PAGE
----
Friday, September 28, 2012

Outboard Bracket Complete?

I am now substantially done with the outboard bracket.  Here are a few progress photos.

In my last post, I realized that the Tilt/Trim would be subject to swell action, so I decided to mount the unit on a "hinge".  I couldn't find any "c" channel in the remnant section, so I bought 2 pieces of "L" shape and had them welded together.

Here is the bracket I had welded.  In this picture, it is bolted to the CMC Tilt/Trim so I can position the "hanging" brackets

The "hanging" brackets are installed and the whole unit pivots pretty well.  I had to carefully extend the pivot point of the CMC Tilt/Trim to each of the brackets, so that there is only one rotating axis.

Here is a picture with the outboards loaded.  Really the only thing left to do is add mounting plate for each of the outboards.  I will likely make it out of starboard.

I was considering, rigging the outboards to turn with the rudders, but the outboard arm is hitting the hanging brackets and will not likely be able to rotate the 35 degrees I am considering for the rudders.  Oops.  Had I thought about it, I would have moved the inner hanging brackets more toward the center and would have had enough room.  I will live with it the way it is!

....and in the up position.  They can actually tilt 90 degrees, but I will only tilt them enough to get them out of the water.  I will likely fabricate an angled "swell" shield to help protect the Tilt/Trim and the outboards from the water.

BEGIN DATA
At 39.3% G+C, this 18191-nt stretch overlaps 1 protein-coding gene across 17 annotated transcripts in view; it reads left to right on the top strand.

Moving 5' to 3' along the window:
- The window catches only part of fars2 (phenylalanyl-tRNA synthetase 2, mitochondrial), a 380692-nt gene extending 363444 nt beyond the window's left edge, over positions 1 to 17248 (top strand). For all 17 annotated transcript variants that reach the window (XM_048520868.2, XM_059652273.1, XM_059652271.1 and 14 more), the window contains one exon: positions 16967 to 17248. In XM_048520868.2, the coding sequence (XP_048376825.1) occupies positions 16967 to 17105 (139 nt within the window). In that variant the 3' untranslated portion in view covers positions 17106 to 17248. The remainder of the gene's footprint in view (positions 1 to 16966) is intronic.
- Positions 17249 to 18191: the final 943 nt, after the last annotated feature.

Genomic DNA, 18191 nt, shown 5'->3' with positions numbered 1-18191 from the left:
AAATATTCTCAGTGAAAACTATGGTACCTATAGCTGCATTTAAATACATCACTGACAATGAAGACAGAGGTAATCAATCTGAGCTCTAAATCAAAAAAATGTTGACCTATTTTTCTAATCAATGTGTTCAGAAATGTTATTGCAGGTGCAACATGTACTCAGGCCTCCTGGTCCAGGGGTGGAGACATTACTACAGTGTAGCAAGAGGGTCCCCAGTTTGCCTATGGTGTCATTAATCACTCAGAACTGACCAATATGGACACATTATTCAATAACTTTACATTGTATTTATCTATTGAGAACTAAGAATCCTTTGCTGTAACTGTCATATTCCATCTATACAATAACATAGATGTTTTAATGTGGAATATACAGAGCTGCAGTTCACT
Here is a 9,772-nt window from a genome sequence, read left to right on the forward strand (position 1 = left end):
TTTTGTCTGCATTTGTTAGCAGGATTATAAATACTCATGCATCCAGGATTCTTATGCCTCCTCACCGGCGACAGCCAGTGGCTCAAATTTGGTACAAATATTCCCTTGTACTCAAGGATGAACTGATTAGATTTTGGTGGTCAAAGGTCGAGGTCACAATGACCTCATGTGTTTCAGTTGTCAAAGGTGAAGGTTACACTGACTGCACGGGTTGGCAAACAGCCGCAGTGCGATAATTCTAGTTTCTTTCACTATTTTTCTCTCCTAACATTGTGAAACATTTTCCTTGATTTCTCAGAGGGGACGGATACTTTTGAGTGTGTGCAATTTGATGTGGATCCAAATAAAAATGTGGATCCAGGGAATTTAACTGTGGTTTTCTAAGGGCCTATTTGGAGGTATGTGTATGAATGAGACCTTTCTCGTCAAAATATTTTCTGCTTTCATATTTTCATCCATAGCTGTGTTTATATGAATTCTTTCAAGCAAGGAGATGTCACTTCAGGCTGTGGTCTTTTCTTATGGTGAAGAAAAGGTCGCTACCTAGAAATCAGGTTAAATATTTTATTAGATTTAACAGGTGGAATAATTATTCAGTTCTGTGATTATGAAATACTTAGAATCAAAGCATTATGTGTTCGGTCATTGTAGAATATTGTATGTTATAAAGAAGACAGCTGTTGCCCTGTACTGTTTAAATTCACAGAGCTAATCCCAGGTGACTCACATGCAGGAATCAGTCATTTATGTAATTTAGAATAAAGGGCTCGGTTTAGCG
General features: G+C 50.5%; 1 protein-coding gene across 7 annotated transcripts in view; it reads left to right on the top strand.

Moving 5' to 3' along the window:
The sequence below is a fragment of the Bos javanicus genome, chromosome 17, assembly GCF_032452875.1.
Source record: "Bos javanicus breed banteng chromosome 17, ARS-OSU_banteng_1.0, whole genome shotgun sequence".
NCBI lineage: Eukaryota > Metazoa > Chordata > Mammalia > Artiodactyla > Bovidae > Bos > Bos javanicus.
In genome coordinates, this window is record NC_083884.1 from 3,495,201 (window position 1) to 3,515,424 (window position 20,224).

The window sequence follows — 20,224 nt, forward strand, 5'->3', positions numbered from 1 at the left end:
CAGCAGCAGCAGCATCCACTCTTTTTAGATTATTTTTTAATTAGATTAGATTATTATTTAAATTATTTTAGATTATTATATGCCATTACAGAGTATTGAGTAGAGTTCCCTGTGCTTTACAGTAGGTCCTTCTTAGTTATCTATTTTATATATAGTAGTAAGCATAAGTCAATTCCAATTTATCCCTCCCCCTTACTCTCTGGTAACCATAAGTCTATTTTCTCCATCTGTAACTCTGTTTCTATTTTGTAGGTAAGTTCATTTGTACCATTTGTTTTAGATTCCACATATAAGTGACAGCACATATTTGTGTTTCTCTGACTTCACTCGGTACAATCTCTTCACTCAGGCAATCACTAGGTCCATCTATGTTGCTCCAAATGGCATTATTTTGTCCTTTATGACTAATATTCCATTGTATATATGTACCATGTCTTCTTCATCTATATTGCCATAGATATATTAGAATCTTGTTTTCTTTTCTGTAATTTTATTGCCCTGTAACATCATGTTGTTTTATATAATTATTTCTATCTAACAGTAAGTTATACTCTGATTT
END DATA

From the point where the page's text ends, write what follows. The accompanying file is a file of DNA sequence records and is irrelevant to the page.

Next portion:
BTW... I tried to manually tilt the whole bracket system to replicate a swell hitting it and to test the "hinges".  I had to lay down on my back and use my lets to barely budge it, so the "hinges" I installed are probably going to just be a last defense against the whole unit being ripped away.

Now I am going to turn my attention to fabricating the extension of the stern that will cover the outboards.  I am also likely to relocate the gas tank from the port/aft storage to in between the 2 out boards, thereby moving the weight slightly forward.

Saturday, September 8, 2012

Tilt / Trim Installed

I found a local welder.  He charged me $35 to weld the bracket for the CMC Tilt/Trim, which I thought was quite reasonable.

Brackets Installed

CMC attached.  OK. I immediately see a problem I didn't think about.

Even though the previous sleds hung below the stern, they were hinged, so any swells could push up on the sleds/outboard if needed.  As installed, the CMC is static so I have two choices.  Rethink the bracket with a hinged design or fabricate a deflector forward of the bracket to deflect swells.

Here is a picture of the previous setup for comparison of the exposed area.

Now that I think about it, I am leaning toward leaving the bracket and then attaching the CMC to 2 pieces of "C" channel  to create a hinge.  I will go with a thicker profile channel, so there is less chance of shear.   Heck maybe I will also fabricate a deflector so the swell does not have a flat surface to run into!

Yeah...that's the ticket!

Update 9/9/12

I decided to mock up the outboard bracket that will straddle the CMC Tilt/Trim out of wood.  I will then build it out of 1.5" square tubing as well, therefore there will be less surface area for a swell to hit.